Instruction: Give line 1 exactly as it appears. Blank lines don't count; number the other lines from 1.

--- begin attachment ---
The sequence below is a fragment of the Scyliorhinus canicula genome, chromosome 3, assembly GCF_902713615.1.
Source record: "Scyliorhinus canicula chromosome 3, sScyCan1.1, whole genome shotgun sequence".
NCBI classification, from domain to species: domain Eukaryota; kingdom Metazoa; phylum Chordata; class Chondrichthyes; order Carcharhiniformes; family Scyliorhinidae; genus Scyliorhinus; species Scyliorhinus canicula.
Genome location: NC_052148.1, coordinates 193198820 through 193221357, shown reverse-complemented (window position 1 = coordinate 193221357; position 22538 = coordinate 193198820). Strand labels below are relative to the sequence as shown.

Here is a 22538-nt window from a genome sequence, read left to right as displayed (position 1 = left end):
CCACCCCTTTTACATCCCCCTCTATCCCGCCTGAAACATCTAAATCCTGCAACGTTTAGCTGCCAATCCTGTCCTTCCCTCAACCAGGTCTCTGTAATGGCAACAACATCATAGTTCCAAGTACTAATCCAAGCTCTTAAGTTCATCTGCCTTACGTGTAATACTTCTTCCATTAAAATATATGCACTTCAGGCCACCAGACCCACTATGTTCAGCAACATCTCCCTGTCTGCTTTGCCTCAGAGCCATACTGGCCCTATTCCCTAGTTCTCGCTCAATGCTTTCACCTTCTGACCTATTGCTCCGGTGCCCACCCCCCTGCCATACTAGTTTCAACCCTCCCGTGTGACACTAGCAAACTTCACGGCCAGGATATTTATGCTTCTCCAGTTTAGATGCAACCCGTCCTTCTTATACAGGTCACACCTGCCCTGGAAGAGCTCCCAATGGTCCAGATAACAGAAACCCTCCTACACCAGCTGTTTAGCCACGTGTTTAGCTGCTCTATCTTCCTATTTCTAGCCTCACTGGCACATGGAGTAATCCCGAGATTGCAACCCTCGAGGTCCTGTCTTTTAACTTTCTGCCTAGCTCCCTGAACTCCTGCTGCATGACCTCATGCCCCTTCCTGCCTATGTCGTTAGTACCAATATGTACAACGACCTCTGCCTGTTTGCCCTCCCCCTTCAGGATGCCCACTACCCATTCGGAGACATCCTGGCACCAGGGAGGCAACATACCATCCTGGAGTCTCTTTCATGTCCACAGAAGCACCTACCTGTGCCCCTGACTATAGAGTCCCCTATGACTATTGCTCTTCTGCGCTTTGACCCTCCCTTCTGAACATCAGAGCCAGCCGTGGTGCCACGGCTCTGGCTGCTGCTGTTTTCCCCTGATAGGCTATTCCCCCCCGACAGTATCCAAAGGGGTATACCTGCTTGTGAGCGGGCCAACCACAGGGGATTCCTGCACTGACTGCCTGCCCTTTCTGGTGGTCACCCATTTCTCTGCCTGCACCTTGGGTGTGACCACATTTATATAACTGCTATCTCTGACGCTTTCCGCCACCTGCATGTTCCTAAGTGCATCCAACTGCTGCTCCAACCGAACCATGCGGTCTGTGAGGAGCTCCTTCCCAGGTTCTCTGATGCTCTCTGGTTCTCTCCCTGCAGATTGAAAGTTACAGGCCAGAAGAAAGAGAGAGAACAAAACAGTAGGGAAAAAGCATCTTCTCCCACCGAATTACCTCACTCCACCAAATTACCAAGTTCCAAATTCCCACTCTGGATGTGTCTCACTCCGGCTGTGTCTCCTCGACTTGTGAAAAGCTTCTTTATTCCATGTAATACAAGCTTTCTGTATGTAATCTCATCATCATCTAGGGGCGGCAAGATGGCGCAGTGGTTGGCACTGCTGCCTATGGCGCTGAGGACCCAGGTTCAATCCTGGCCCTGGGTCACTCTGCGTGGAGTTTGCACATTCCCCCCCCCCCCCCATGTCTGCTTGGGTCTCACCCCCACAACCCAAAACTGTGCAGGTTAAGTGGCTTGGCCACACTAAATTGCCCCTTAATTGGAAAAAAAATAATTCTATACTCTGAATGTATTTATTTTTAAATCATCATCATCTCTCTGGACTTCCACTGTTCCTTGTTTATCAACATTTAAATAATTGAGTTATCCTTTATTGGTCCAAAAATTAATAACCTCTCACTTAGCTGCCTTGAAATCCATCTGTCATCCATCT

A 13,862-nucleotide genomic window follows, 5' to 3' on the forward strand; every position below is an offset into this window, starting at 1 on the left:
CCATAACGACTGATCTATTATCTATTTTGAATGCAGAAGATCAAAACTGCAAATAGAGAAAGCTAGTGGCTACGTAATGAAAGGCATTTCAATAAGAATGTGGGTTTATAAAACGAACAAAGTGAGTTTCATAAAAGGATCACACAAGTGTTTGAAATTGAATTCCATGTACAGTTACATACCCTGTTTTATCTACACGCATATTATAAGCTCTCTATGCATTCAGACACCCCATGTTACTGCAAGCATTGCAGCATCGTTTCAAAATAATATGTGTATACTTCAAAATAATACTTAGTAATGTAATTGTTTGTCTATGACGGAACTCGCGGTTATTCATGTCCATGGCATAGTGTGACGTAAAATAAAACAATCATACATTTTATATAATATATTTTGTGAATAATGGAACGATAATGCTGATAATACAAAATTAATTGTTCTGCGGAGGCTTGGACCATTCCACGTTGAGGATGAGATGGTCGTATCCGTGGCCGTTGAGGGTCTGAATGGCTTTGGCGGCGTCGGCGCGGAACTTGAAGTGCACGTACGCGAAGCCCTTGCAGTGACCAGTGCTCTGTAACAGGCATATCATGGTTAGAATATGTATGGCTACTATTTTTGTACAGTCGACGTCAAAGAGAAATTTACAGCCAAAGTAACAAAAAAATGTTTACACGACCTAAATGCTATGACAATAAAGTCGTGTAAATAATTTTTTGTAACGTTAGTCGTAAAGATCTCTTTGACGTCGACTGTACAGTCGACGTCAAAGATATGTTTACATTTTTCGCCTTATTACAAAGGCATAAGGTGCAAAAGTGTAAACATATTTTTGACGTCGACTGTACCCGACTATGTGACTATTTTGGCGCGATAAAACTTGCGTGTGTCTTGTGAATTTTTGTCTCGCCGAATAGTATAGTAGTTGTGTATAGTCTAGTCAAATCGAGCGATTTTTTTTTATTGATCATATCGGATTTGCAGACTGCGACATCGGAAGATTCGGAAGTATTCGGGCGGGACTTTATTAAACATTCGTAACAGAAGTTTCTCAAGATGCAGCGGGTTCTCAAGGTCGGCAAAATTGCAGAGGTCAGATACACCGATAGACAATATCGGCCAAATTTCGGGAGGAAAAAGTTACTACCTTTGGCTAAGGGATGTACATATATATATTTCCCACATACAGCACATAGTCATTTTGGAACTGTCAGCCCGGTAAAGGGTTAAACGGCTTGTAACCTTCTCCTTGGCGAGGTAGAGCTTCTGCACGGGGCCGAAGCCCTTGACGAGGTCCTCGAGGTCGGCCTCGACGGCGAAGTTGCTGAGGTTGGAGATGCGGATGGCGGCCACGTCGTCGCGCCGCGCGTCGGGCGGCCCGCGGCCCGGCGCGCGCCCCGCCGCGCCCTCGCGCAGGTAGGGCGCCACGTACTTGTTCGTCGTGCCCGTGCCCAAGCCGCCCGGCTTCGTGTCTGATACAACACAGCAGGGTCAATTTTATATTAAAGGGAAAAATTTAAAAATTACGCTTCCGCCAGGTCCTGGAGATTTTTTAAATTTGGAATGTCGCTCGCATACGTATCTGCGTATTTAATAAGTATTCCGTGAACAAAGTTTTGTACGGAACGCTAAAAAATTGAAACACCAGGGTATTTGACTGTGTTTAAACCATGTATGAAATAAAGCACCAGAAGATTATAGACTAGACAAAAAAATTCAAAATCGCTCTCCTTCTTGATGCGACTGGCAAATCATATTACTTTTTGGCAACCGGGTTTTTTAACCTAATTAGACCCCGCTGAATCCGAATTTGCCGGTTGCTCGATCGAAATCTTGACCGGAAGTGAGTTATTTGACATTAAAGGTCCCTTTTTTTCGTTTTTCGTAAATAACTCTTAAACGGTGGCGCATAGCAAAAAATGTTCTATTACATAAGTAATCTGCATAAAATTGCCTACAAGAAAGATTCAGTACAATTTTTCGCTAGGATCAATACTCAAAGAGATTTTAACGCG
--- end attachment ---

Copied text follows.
The sequence below is a fragment of the Scyliorhinus canicula genome, chromosome 3, assembly GCF_902713615.1.